Putting All Your Eggs in One Nest…

Putting All Your Eggs in One Nest…

I used to be clueless about finances. I didn’t know what to do with my money when I started my professional career. And I mean “saving-wise,” because, trust me, by the time this money was my bank account, most of it was already gone by the next 3 days. So I knew how to WASTE my money, I didn’t know how to SAVE money.

money tips beginner saving investing
Ever heard of diversification?

Then tax season came along… I’d hear all these horror stories about nurses owing the government thousands of $$$. I didn’t want to be one of them. So I followed popular advice: to put my savings into what we, Canadians, call a RRSP (Registered Retirement Savings Plan), as a way to decrease my “income tax bracket” to pay less tax. In french we call it “REER” (Régime enregistré d’ épargne-retraite). In the USA, the equivalent would be the 401(k). Both of these accounts will allow you to defer the tax you would have to pay on the money you put into that account (but you WILL pay the tax of it one day, most likely when you retire). You can also use the money you put in a RRSP or a 401(k) to invest, or as a down payment for your 1st house (but, simply put, you’ll have 15 years to put that money back in the RRSP account).

The RRSP is not exactly the same as the 401(k) account. For example, if you withdraw money from your RRSP, you’ll pay the “usual” tax on it. With some 401(k)s, you may have some penalties for early withdrawal + your taxes to pay. There are other differences, and I’d suggest you look them up, if you haven’t already…

So, for 2 years straight, I would religiously put all my savings into my RRSP account. It would accumulate, as I would try to put in my max contribution every year, to avoid paying revenue taxes.

Even though I started somewhere, it wasn’t necessarily the best strategy for savings. When a big emergency came up, I had no cash to help. I was screwed because my RRSP money was in an ivory tower: you know you have cash, but you’re not allowed to touch it. So the RRSP is a good strategy for the “if I see it, I spend it” people like me. But it cannot be your ONLY saving strategy.

I later discovered, watching TV shows like “Money Moron” by Gail Vaz-Oxlade, that everyone, EVERYONE, needs an emergency fund. And that’s where we should all start when it comes to savings.

A typical emergency fund has a worth of at least 6-months expenses. Its aim is to cover your expenses, should you loose your job, become sick, or should any other emergency situation pops up in your life (medical, dental, family problems). This way, you won’t get penalized because you had to dig in your registered savings.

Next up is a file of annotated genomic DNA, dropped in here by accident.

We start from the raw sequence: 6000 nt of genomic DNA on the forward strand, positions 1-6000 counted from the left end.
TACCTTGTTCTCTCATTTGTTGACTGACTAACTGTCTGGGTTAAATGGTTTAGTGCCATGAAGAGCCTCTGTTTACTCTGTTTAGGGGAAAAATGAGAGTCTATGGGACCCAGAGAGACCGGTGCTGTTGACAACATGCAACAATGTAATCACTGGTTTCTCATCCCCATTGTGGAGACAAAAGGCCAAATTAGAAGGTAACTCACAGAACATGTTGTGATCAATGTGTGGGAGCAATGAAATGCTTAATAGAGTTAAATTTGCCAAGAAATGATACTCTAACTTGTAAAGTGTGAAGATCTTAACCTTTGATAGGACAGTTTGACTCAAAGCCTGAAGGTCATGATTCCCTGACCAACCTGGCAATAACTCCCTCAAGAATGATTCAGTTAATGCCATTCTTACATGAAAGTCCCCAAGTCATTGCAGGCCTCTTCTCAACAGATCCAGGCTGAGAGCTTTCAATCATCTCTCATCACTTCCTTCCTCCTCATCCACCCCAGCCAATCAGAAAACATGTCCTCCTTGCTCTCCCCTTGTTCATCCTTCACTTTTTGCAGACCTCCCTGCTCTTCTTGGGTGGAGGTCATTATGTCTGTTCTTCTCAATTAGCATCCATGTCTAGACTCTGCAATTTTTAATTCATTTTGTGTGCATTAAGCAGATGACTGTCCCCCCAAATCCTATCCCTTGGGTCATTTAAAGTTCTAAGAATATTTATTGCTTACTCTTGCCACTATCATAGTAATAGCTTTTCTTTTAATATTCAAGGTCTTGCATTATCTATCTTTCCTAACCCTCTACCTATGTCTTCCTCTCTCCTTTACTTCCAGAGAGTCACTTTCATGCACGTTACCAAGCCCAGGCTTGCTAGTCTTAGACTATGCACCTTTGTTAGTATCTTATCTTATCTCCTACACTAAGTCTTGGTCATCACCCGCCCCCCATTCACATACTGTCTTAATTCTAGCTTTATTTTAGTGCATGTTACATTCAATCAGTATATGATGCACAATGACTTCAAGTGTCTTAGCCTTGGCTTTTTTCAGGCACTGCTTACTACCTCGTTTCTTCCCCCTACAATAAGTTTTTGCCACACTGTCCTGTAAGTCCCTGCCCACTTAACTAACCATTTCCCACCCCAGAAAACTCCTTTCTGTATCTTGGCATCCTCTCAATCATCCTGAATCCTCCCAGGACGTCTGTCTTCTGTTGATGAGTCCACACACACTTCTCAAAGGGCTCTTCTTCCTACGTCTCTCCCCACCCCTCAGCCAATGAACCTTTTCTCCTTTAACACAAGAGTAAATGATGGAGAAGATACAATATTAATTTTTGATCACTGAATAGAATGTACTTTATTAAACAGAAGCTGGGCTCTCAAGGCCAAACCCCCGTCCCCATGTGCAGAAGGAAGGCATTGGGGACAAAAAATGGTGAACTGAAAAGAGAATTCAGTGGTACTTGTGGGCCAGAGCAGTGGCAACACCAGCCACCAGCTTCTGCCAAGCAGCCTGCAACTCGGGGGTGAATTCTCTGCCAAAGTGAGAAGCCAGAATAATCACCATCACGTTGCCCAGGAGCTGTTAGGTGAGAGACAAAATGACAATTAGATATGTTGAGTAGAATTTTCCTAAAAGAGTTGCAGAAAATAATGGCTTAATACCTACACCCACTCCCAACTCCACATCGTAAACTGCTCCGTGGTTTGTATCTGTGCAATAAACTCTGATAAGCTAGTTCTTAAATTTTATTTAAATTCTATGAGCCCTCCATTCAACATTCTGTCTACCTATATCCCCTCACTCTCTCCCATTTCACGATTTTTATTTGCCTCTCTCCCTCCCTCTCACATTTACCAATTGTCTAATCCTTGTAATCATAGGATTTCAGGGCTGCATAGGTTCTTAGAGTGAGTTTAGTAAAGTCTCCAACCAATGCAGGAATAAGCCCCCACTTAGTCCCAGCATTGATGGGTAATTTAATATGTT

Starting my emergency fund, I realized that neither college nor university prepared me to handle my finances. And I became more hungry about knowing what to do with my money. A good friend of mine encouraged me to read the book Rich Dad Poor Dad by Robert Kiyosaki. It was an eye opener for me. I’ll speak about it in one of my next blog.

But what about you. Do you save money? What’s your strategy?

Are you the spending type or the saving type?

Any tips for us?


RN Didi




2 thoughts on “Putting All Your Eggs in One Nest…

  1. As a fellow Canadian, I so agree on the taxes we get taxed on our income. Considering the expenses are so high, it’s hard to save for an emergency. But what you have put here is so true.

    I have heard about Rich Dad Poor Dad, and have always wanted to attend one of his seminars. Will have a look at the book to get started.

    1. Hey Jagi,

      The expenses are, indeed, very high. But there are always ways to cut…and sometimes, that hurt. We don’t like it when things we enjoy are taken away from us. Like the cable, or eating out everyday, or that Starbuck coffee every morning. But oftentimes, these small changes can make a difference. Starting your emergency fund may mean putting 20$ per pay in a savings account. It builds up… So it’s not totally out of reach, it’s just a matter of making some sacrifices that, in the end, will pay off!

      Rich Dad Poor Dad has been the eye opener for me… it made me realize I had a toxic relationship with money. It also helped me see money as a means to an end and not the end itself. I recommend it to anyone who’s willing to invest in their financial life!

      If you want more info on how to budget, feel free to read this article!

      Thanks for visiting and feel free to come back fore more tips and tools!

      RN Didi

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